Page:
Routine Garage Door Maintenance


routine

Garage doors do not only need to be serviced when they are literally broken or working poorly. They need to be maintained as well. Routine maintenance is necessary for any mechanical and electrical system and garage doors are no exception. Preventative maintenance can save you time and money down the line, avoiding more serious problems and the need for repairs. The following are some maintenance tips for your garage door:
Penetrating and Household Oil
There are a number of metal parts that need to move and function smoothly on a garage door system. Applying penetrating oil and/or household oil to these parts can keep them working optimally as well as protect against rust which can damage these parts. Some of the parts you may want to do this with are as follows:
Pulleys
There are usually four pulleys in a garage door system. Two are stationary and two are attached to springs. The optimal performance of these springs affects the way garage doors open and close. They can be sprayed with a penetrating oil like WD 40 to dissolve and protect against rust as well as oiled with a little household oil. Do this at least a few times a year. This will insure that they have the greatest possible longevity.
Springs
Springs can be oiled as well. There are either tension or torsion springs that attach to pulleys and they should be oiled in the same manner as the pulleys in a preventative way. This is especially important to insure that they don’t get rusted or corroded enough to snap which can be dangerous.
Cables and Chain
Spray the cables that run through the pulleys with penetrating oil as well. Like the springs, these can break and either be dangerous or costly to fix. Oiling them is thus a good preventative measure. They are the main motion transference medium that allows the door to go up and down. You can also oil the chain that works in the central track if you have a chain based system.
Tracks
You can spray the penetrating oil in the tracks on both side and also on the middle track that runs along the ceiling. This will protect against rust which can block the smooth rolling of the wheels.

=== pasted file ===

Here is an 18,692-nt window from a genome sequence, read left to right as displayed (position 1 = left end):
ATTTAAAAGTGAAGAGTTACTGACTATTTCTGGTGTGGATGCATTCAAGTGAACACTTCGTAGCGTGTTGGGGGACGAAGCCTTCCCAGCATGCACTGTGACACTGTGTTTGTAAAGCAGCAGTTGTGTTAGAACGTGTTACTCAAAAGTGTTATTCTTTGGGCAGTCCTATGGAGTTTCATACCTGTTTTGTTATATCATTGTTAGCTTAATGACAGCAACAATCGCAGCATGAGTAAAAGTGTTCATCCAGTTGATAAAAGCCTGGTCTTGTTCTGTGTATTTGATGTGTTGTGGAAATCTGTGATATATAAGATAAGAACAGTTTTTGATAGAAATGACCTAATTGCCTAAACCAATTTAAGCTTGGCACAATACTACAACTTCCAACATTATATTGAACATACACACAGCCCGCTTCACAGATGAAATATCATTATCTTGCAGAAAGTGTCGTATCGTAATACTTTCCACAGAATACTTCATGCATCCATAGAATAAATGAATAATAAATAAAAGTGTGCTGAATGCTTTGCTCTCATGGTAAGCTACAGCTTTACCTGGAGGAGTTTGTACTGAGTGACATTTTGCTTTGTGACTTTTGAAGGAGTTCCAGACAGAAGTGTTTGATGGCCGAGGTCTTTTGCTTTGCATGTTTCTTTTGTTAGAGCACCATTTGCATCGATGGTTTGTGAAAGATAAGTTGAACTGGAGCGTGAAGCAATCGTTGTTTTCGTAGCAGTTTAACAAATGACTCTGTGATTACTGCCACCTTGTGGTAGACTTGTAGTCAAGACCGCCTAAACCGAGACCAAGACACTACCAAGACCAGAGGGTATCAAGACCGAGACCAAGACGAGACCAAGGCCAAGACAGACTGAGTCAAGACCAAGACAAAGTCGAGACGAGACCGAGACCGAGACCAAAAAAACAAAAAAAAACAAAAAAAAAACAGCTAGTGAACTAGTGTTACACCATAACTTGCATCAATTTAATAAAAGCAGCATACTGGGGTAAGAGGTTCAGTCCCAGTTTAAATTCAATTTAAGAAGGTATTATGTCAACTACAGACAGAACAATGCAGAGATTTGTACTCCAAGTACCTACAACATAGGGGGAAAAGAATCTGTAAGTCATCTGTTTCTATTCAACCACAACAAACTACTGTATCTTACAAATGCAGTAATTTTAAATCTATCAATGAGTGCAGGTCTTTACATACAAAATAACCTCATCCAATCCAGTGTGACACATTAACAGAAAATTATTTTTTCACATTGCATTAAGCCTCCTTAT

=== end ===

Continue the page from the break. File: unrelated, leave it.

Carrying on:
Arm/Door Connection
You can also oil the central arm where it connects to the door itself. This allows these parts to move easily as they change angles while the door opens.
You can often free up badly rusted parts by soaking them in kerosene, rubbing them with a bristly brush (you can even use an old toothbrush), and then oiling them afterwards.
Tighten Screws
As was mentioned in the post that deals with mechanical issues with garage door repair, bolts and screws can become loose and this in itself can lead to problems. Go through the whole system every so often and tighten all the bolts and screws. If they seem at all rusty you can spray them with penetrating oil or replace them as well
Weather Stripping
If there is weather stripping along the sides or along the bottom of the door, check it for wear. Replace it as necessary. Not only doe’s worn, torn, or damaged weather stripping heat loss and moisture penetration, it can interfere with the smooth opening, closing, and sealing of the door as well.
Wooden Door Maintenance
Wooden garage doors need either to be painted or sealed with a wood sealant to protect against the elements, especially on the outside. If it has been a long time since you have done this, consider redoing it. The door may need to be scraped and repainted or resealed each year or every few years.
Door Closer and Control Box Inspection
Insect the door closer – the box near the ceiling. You can take off its cover by removing the appropriate screws and check for broken or exposed wires, stripped gears, or anything that looks suspicious. Always unplug the box before inspecting it. If you are handy you can repair or replace wires or replace worn out parts. But if in doubt contact a professional. You can also inspect the wall mounted control box (the box with the open and close button on it) and the remote for any signs of wear.
Taking these simple precautions can help to prevent premature wear, unnecessary repairs, and accidents in the future. You can make this routine part of your spring and fall cleaning or just do it when you feel it’s necessary. It’s worth it, and will give you a modest peace of mind as well as a better understanding of your garage door system.
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